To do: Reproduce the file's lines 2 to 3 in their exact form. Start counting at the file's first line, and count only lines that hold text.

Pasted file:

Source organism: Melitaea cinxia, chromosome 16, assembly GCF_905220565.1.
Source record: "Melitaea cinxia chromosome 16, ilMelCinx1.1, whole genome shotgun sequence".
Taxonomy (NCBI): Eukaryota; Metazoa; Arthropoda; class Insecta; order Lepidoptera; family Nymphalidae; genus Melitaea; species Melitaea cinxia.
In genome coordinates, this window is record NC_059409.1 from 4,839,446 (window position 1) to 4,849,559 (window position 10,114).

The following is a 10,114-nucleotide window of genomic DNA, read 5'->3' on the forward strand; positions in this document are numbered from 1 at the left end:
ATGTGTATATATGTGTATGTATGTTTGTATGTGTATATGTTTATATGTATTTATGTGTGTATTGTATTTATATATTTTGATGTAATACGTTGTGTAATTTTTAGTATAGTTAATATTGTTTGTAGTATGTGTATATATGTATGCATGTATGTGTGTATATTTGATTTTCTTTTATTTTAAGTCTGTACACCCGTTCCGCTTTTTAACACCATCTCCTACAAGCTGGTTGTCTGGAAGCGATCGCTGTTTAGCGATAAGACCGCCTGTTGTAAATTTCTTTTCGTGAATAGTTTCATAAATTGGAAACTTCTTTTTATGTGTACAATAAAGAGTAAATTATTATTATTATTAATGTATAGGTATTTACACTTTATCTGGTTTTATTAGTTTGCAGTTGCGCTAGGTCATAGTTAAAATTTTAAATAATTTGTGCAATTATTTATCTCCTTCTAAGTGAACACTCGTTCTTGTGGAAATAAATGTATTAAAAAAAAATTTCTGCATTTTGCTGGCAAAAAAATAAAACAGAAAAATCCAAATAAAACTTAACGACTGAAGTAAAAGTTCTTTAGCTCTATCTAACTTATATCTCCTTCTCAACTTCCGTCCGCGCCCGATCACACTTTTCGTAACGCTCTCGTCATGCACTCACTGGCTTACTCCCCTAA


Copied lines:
Source record: "Melitaea cinxia chromosome 16, ilMelCinx1.1, whole genome shotgun sequence".
Taxonomy (NCBI): Eukaryota; Metazoa; Arthropoda; class Insecta; order Lepidoptera; family Nymphalidae; genus Melitaea; species Melitaea cinxia.